It seems to be a common perception that given the choice, musicians, engineers and producers would ‘mix in Pro Tools, edit MIDI in Logic Pro’. But why does the belief that MIDI editing is ‘hard’ in Pro Tools still persist? It’s partly historical – before Pro Tools 8 (we are now on version 11) there was no MIDI Editor window. And it’s partly down to what you can see when you view MIDI for the first time in Pro Tools – usually it’s very small and not user friendly in the same way that it appears to be when you view it for the first time in Logic Pro (other DAWs are also available!) But with a little tweakage, you can transform your views of the spaces where graphic MIDI editing can be performed, turning them into powerful and easy-to-use editors.
Editing on Track
Before the MIDI Editor window came along, MIDI editing was (and still is) achieved in the Edit window itself, which offers a variety of track views to support this. For newcomers to MIDI editing in Pro Tools it is important to realize that MIDI data that has been recorded onto a track will be displayed in ‘clips’ view. This means you can edit the MIDI clips (what users of other DAWs might call ‘regions’) but not the notes themselves.
Default view of MIDI recorded in Pro Tools.
Double-clicking a MIDI clip will of course open the MIDI Editor window, but more of that later. For now, let’s stay in the Edit window and deal with the challenges it presents. Changing the track view to ‘notes’ is a first step, and the keyboard command to toggle clips and notes track view is Control--(Control plus the minus key). But without making any changes to different settings what you typically see at this point is frankly underwhelming and almost impossible to use as an editor, especially if your track height is small!
Notes view - still unusable!
You could then change the track type manually, and zoom in into the view of MIDI notes by clicking on the upper half of the MIDI Zoom In button in the toolbar.
The MIDI Zoom In button.
But given all that, I must say I much prefer to zoom straight into a selection as a one-stop process with an easy keyboard shortcut! Here’s how:
- Open Preferences from the Pro Tools or Setup menus and click the ‘Editing’ tab
- In the ‘Zoom Toggle’ section change the ‘Vertical MIDI Zoom’ and ‘Horizontal Zoom’ settings to ‘selection’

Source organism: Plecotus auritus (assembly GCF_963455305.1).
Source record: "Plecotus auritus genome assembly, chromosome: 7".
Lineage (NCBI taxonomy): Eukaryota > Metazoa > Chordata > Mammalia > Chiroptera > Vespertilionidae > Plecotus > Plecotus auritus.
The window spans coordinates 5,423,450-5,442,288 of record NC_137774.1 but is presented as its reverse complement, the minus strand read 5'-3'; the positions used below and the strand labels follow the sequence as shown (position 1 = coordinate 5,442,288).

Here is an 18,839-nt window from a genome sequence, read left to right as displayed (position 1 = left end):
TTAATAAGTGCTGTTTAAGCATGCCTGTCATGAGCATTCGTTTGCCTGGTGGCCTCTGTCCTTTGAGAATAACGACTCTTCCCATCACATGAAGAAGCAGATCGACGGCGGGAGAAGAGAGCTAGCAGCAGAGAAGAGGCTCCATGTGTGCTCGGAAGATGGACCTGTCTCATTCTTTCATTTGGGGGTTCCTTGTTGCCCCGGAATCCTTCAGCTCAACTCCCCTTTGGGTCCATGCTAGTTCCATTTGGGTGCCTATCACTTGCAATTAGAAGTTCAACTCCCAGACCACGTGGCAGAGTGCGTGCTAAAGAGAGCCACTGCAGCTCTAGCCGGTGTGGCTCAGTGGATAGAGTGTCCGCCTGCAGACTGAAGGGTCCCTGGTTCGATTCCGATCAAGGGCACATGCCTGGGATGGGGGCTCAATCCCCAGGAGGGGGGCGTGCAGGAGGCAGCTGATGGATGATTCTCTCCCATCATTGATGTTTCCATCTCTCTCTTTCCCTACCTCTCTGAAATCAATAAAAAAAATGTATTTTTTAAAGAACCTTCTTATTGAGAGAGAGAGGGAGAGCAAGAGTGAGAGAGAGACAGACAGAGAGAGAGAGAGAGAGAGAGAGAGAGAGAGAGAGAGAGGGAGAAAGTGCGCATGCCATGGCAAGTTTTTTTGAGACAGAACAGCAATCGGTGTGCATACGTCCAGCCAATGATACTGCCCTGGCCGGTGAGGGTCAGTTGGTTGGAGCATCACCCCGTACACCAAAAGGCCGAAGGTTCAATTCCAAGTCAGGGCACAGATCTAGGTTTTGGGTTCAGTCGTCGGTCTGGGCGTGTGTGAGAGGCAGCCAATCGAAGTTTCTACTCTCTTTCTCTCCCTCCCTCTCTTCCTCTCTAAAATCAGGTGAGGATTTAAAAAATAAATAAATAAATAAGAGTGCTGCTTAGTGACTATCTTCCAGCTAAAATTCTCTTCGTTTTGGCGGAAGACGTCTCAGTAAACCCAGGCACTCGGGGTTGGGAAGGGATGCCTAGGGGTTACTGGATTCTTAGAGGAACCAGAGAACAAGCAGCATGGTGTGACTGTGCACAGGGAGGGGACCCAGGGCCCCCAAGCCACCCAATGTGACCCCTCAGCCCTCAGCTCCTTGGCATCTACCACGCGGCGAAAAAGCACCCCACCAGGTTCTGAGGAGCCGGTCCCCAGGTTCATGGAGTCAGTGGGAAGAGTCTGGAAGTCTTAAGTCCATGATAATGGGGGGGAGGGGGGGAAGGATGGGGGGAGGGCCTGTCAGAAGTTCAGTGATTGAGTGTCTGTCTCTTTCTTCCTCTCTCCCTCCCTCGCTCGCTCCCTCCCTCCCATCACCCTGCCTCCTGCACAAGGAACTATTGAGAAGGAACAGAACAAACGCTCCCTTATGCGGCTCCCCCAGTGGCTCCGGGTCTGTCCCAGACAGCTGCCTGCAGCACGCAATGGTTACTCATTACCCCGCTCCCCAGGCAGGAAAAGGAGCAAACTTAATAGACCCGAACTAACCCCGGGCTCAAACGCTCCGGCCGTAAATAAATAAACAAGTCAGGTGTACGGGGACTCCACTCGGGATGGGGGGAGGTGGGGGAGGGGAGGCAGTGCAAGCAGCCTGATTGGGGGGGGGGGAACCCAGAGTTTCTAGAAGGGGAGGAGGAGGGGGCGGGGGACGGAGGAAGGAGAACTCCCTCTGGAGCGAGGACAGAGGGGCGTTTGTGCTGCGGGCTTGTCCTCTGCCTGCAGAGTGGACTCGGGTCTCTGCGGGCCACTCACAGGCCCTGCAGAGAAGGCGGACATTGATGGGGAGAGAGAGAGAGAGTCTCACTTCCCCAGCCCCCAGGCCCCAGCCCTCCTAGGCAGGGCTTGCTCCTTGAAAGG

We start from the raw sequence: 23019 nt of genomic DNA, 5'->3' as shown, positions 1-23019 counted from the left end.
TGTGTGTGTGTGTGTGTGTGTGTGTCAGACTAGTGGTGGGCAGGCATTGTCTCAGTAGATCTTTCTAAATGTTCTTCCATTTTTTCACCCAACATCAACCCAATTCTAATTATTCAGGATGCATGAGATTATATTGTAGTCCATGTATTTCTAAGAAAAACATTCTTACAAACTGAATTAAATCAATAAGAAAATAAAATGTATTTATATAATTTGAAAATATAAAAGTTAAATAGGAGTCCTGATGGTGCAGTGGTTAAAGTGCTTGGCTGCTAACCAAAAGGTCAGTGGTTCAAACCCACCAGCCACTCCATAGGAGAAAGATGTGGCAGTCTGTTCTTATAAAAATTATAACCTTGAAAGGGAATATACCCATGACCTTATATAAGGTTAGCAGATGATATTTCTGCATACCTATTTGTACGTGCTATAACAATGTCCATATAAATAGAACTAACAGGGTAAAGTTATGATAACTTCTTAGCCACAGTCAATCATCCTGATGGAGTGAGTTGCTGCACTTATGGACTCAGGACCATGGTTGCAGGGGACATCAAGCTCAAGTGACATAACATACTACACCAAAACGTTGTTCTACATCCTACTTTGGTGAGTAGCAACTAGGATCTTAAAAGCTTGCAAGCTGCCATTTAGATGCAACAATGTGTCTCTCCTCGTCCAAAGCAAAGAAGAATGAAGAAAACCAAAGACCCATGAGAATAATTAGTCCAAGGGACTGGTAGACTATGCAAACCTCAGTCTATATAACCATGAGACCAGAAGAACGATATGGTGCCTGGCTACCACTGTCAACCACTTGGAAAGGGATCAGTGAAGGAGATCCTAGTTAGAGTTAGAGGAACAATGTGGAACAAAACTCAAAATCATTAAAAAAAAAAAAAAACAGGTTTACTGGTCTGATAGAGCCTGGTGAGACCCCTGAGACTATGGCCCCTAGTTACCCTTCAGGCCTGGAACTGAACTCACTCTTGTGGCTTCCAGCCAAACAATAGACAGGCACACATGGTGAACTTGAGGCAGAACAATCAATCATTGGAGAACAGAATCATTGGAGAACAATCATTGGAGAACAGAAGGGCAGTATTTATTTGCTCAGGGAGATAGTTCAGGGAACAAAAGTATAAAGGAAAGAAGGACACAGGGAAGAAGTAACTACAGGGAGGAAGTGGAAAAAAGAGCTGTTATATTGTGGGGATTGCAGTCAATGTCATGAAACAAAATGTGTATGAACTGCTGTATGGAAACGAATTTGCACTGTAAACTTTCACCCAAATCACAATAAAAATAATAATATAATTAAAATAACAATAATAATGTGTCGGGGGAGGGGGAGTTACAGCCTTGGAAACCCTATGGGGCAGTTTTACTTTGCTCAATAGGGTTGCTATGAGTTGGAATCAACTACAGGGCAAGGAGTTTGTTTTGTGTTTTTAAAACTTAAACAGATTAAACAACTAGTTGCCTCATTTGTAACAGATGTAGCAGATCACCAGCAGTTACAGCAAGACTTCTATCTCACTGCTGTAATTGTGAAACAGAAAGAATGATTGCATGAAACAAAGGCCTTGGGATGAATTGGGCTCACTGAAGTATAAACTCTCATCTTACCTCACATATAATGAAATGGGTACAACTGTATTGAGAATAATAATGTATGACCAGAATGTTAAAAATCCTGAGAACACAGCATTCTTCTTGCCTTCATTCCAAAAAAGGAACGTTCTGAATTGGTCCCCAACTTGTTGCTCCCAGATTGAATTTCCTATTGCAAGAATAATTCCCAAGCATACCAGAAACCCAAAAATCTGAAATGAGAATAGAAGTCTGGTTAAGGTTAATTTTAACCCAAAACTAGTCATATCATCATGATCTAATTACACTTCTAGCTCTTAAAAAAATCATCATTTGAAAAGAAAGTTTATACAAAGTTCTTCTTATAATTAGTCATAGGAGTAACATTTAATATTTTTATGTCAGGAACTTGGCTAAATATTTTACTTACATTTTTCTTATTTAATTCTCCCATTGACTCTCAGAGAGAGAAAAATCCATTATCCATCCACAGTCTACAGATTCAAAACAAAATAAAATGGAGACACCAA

- Leave the ‘Remove Range Selection After Zooming In’ unticked
- Change ‘Track Height’ to ‘fit to window’
- Change Track View to ‘waveform/notes’ - this means that the track view will automatically change to notes view if you are making selections in clips view
- If you want the grid settings in your ‘zoomed in’ view to be independent of the grid settings in your standard view, then tick ‘Separate Grid Settings When Zoomed In’
- Tick ‘Zoom Toggle Follows Edit Selection’
Preferences settings for Zoom Toggle.
Now make an edit selection in your standard ‘tracks’ view of the edit window.
- Click the Zoom Toggle button – the edit selection should fill the window, with the notes zoomed in to the maximum zoom setting that still shows them all, and you should also be in notes view, ready to edit.
The Zoom Toggle button.
After clicking Zoom Toggle!
- Click Zoom Toggle to return to your previous view.
With key focus enabled, the keyboard shortcut for Zoom Toggle is E.
This also works with multiple clip selection and across multiple tracks, so to help identify notes from different tracks in multiple selections, turn on Default Track Color Coding for ‘Tracks and MIDI Channels’ in the color coding section of the Preferences Display tab.
Multiple clips on multiple tracks selected.
Creating a Memory Location creates a Marker by default, which is a reference to a single position on the timeline. But memory locations can also be selections, and if there is an edit selection (a clip for example) that you wish to return to frequently for editing and don’t want to keep reselecting it in order to perform the Zoom Toggle trick, then creating a Memory Location for that selection makes great sense. Here’s how:
- Make the Edit selection
- Add a memory location by either clicking the ‘+’ button in the Marker Conductor Ruler or pressing ‘Enter’ on the numeric keypad
In the ‘New Marker Location’ dialogue that appears change the ‘Time Property’ to ‘Selection’ – you may now want to change its name as it takes the first bar of the selection as its default name.
To view the notes in the selection use the keyboard command .number. (all on the numeric keypad - where ‘number’ is the number of the memory location) to select the edit selection, then press ‘E’ to Zoom Toggle to its contents as set up in the previous section (see above).
Tip – if using this method also make a memory location that represents a selection of the entire session so you quickly return to a view of the whole session using a simple keyboard shortcut, in the same format as that described above.
The MIDI Editor Window
As mentioned above, the MIDI Editor Window opens when you double-click a MIDI clip. You can also use the keyboard shortcut Control-=.
Again, without adjustment, the MIDI Editor Window may not initially be ‘zoomed in’ enough to edit the notes with ease.
To achieve vertical zoom click the upper half of the MIDI Note Zoom button in the right hand scroll bar. Horizontal zooming can be achieved with the keyboard commands ‘R’ and ‘T’ if the window is in key focus.
Now each time you enter the MIDI Editor Window you will see the notes at this level of zoom. The use of color coding can also be very helpful here for some.
With the MIDI Editor Window in key focus the keyboard shortcut ‘E’ now becomes a toggle that hides and reveals any lanes of continuous controller automation.